If you are in a BI management role I am sure you will turn your head if you hear this two-word combination: Agile BI. For the last six years I have been working for Coherent Solutions, Inc. as a delivery/project manager and BI practice lead. My primary professional interests lie in project management methodologies and business intelligence, so naturally agile BI has been at the center of my attention for all these years.
In most cases, the benefits of switching from Waterfall to Agile methodology are clear: greater transparency and engagement of business stakeholders; the ability to work with evolving requirements; adjusting priorities on the fly; and shorter delivery cycles – just to name a few. But although I’ve participated in a number of successful organizational transformations to an agile environment, I have yet to see a BI department fully implement this approach with success.
In this series of blogs I will walk through the process of transforming a BI Waterfall environment into Agile Scrum, starting with identifying issues that Agile aims to handle better. (Covered in this blog.) Later I will identify the organizational and technical challenges that come with implementing Scrum, and my suggestions for resolving each of them.
In my experience working with a number of BI departments, whether in large or small organizations, powerful or not, there are definite trends in the complaints from both the IT and business sides. I attribute most of these to some variation of the Waterfall methodology used.
Business side complaints
The most common complaint from business users is that their IT team does not fully understand the business’s BI needs, which results in delivery of functionality and data that do not match the requirements the business thinks they asked for. To get to the bottom of this problem, the real questions that need to be asked are:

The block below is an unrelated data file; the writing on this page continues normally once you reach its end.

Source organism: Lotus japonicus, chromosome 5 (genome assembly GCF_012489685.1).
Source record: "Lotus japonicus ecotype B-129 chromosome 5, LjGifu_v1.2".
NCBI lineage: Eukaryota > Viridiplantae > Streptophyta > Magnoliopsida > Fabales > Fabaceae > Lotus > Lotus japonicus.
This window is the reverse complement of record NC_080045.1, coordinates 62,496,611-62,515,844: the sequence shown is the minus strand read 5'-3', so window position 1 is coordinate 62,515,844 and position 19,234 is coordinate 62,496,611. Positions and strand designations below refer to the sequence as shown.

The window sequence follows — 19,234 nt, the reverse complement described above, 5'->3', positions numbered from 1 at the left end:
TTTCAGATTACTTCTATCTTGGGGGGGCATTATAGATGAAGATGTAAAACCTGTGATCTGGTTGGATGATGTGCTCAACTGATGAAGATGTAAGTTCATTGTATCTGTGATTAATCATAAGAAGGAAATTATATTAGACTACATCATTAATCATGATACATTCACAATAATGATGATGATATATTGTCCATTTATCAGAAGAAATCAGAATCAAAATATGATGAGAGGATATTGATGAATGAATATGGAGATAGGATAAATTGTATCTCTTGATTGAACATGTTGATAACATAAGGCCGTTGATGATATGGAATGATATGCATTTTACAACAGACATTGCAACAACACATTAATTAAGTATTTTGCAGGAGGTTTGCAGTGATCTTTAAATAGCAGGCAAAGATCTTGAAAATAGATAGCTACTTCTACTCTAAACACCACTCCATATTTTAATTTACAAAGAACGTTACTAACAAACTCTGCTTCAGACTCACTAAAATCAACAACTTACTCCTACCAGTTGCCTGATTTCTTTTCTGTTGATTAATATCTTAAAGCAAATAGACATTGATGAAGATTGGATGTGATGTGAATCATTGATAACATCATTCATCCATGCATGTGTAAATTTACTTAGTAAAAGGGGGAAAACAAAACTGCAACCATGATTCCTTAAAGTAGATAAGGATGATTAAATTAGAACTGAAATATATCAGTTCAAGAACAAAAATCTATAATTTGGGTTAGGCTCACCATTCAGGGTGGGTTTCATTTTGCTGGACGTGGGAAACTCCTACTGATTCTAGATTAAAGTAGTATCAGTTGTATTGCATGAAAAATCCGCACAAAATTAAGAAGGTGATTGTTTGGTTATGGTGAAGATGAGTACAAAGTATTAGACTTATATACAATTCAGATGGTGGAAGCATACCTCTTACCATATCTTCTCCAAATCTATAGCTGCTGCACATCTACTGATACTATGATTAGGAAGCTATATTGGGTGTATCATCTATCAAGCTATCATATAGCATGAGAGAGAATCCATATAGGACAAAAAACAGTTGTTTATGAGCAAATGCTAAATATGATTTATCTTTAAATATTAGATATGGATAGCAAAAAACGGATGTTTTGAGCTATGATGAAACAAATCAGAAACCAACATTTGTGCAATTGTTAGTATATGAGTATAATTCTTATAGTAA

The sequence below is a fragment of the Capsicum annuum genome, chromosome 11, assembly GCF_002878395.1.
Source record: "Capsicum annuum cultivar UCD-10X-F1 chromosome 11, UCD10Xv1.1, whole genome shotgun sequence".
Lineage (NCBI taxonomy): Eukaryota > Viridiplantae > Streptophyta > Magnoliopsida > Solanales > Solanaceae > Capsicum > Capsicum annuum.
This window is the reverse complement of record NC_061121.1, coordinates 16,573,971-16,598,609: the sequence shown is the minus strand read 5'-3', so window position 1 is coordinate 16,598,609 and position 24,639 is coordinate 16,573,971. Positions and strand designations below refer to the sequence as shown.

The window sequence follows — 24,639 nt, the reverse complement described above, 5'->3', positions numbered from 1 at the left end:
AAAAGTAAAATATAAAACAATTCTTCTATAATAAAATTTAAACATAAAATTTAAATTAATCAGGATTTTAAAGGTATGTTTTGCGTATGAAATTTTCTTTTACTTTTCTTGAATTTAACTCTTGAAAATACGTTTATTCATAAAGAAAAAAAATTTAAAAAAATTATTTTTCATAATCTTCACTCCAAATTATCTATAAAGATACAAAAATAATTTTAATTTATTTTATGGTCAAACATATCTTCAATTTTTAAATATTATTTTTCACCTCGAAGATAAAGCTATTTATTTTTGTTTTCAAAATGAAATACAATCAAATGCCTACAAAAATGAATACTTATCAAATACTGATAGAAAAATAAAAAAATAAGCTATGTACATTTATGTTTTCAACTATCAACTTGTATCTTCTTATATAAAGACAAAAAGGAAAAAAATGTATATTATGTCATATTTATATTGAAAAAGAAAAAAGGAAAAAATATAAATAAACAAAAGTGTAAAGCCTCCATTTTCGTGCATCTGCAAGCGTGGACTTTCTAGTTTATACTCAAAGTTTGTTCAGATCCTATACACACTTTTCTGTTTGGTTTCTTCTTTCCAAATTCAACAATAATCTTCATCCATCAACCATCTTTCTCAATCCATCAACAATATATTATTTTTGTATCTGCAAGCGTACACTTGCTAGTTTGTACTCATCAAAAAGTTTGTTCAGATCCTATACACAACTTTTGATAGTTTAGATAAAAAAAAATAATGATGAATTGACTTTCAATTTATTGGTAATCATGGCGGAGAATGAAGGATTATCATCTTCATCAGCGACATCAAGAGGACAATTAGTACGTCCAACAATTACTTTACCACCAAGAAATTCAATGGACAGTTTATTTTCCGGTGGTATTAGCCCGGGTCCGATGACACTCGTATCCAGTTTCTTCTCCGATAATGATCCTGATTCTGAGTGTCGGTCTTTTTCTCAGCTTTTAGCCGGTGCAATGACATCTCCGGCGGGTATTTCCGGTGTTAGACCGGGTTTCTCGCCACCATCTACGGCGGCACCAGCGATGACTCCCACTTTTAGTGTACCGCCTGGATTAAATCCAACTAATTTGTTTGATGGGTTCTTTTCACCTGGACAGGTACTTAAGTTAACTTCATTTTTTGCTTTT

- Do the business users take enough time to think through and write good, detailed business requirements?
- Does the business side spend time with the technical team beyond the requirements phase to fully understand the design and impact of the technical solution? Or once they believe their requirements are understood, do they provide a blanket sign-off without examining the plan?
- How thorough is the user acceptance testing process? Does the business work with the IT quality team to ensure that test cases address business concerns?
Other common business complaints include:
- IT lacks flexibility in accommodating even small changes in requirements, resulting in long delays for seemingly small functionality changes.
- A constantly full pipeline of projects that makes wait times seem outrageously long.
Tech side complaints
Now let’s take a quick look at similar issues from an IT standpoint. Complaints from the technical include:
- Inconsistent requirements from the business
- Constant requests for changes
- Unreasonable timelines
- Different projects with overlapping requirements and dependencies, making it impossible to release one project without the other – which results in extended timelines.
It is evident that all these issues boil down to two underlying themes:
- Ineffective communication between business users and IT developers, and even between different business departments
- Lengthy or extended development cycles
Agile specifically addresses each of these issues, and in order to set the stage for successful migration to Agile, it is critical that both IT and business management recognize them.
Lenny has been IT and Consulting since 2000. At Coherent he is responsible for developing Coherent’s BI practice, as well as managing current clients to ensure that software/data warehousing solutions are alignment with their goals and objectives. His prior experience includes software development and architecture, management consulting, management of software, database and business intelligence development projects.In addition to Bachelors of Science in Computer Science from the University of Minnesota’s Institute of Technology, Lenny holds MBA degree from the University of Minnesota Carlson School of Management.